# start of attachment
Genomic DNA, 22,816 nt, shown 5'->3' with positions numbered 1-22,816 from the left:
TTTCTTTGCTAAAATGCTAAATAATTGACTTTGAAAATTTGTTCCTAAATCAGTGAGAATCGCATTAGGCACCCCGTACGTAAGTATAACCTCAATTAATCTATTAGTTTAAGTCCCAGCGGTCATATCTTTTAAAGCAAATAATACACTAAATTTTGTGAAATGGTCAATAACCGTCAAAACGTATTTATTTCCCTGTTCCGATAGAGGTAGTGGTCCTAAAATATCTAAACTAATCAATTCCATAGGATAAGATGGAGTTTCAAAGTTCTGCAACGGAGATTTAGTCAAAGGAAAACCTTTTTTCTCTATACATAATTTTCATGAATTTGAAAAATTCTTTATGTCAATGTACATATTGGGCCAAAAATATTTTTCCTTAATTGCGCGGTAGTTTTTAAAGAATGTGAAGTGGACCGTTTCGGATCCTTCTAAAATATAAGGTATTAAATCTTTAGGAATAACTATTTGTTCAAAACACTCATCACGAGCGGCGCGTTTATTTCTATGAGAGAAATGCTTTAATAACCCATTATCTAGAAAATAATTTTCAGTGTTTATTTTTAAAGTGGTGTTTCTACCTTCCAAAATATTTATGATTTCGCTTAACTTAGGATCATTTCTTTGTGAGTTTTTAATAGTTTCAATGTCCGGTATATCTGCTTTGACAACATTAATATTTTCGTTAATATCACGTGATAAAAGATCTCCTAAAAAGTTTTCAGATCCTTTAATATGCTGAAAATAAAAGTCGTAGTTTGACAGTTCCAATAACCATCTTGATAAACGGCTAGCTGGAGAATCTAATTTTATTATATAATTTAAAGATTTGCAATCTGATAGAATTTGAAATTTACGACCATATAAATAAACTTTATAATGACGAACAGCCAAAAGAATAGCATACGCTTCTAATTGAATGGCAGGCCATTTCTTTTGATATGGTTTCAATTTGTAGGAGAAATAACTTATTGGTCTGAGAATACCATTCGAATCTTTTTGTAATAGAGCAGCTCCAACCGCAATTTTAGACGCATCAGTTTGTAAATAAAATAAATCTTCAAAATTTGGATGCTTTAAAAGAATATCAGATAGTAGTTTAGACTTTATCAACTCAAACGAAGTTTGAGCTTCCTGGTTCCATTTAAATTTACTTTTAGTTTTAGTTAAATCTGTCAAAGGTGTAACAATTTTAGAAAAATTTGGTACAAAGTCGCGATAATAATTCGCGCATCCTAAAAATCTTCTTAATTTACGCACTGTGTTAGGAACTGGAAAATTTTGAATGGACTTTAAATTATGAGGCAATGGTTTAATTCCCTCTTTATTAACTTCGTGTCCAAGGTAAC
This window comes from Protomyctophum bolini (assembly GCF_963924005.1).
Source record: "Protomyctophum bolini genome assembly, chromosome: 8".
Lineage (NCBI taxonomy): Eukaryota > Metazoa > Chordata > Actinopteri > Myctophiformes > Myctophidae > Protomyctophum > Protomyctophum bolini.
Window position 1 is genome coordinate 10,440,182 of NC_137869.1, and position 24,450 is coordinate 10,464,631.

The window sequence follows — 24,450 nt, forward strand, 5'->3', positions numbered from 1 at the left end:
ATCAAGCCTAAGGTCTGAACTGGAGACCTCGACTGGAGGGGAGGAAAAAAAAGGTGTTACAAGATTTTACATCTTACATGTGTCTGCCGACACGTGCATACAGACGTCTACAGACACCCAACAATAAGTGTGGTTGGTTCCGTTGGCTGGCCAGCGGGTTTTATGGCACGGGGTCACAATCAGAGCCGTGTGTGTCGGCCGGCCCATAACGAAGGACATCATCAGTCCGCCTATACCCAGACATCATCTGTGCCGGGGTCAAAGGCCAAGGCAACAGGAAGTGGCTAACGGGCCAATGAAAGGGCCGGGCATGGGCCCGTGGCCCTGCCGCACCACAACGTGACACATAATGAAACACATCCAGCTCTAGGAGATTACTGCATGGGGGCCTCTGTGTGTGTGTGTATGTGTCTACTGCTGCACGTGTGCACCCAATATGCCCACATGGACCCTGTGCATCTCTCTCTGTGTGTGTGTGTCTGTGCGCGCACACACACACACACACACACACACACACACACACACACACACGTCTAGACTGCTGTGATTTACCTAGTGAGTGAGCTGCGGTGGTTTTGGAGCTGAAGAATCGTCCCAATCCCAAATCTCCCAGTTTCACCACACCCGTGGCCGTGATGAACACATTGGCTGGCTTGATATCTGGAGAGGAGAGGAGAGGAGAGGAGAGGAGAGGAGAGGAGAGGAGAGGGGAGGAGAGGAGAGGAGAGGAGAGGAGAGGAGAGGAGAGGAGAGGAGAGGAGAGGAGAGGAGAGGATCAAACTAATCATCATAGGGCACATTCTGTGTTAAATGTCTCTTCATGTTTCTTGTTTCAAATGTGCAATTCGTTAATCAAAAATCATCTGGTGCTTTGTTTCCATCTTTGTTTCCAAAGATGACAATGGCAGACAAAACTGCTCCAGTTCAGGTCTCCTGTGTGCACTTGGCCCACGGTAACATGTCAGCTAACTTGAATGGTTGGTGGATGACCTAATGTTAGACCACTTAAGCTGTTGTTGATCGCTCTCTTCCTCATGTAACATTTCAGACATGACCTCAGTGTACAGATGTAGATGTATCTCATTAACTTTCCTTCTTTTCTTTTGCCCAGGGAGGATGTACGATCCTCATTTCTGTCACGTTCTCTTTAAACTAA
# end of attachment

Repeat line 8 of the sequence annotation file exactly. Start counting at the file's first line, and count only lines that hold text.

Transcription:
ATCAAGCCTAAGGTCTGAACTGGAGACCTCGACTGGAGGGGAGGAAAAAAAAGGTGTTACAAGATTTTACATCTTACATGTGTCTGCCGACACGTGCATACAGACGTCTACAGACACCCAACAATAAGTGTGGTTGGTTCCGTTGGCTGGCCAGCGGGTTTTATGGCACGGGGTCACAATCAGAGCCGTGTGTGTCGGCCGGCCCATAACGAAGGACATCATCAGTCCGCCTATACCCAGACATCATCTGTGCCGGGGTCAAAGGCCAAGGCAACAGGAAGTGGCTAACGGGCCAATGAAAGGGCCGGGCATGGGCCCGTGGCCCTGCCGCACCACAACGTGACACATAATGAAACACATCCAGCTCTAGGAGATTACTGCATGGGGGCCTCTGTGTGTGTGTGTATGTGTCTACTGCTGCACGTGTGCACCCAATATGCCCACATGGACCCTGTGCATCTCTCTCTGTGTGTGTGTGTCTGTGCGCGCACACACACACACACACACACACACACACACACACACACACACGTCTAGACTGCTGTGATTTACCTAGTGAGTGAGCTGCGGTGGTTTTGGAGCTGAAGAATCGTCCCAATCCCAAATCTCCCAGTTTCACCACACCCGTGGCCGTGATGAACACATTGGCTGGCTTGATATCTGGAGAGGAGAGGAGAGGAGAGGAGAGGAGAGGAGAGGAGAGGAGAGGGGAGGAGAGGAGAGGAGAGGAGAGGAGAGGAGAGGAGAGGAGAGGAGAGGAGAGGAGAGGAGAGGATCAAACTAATCATCATAGGGCACATTCTGTGTTAAATGTCTCTTCATGTTTCTTGTTTCAAATGTGCAATTCGTTAATCAAAAATCATCTGGTGCTTTGTTTCCATCTTTGTTTCCAAAGATGACAATGGCAGACAAAACTGCTCCAGTTCAGGTCTCCTGTGTGCACTTGGCCCACGGTAACATGTCAGCTAACTTGAATGGTTGGTGGATGACCTAATGTTAGACCACTTAAGCTGTTGTTGATCGCTCTCTTCCTCATGTAACATTTCAGACATGACCTCAGTGTACAGATGTAGATGTATCTCATTAACTTTCCTTCTTTTCTTTTGCCCAGGGAGGATGTACGATCCTCATTTCTGTCACGTTCTCTTTAAACTAA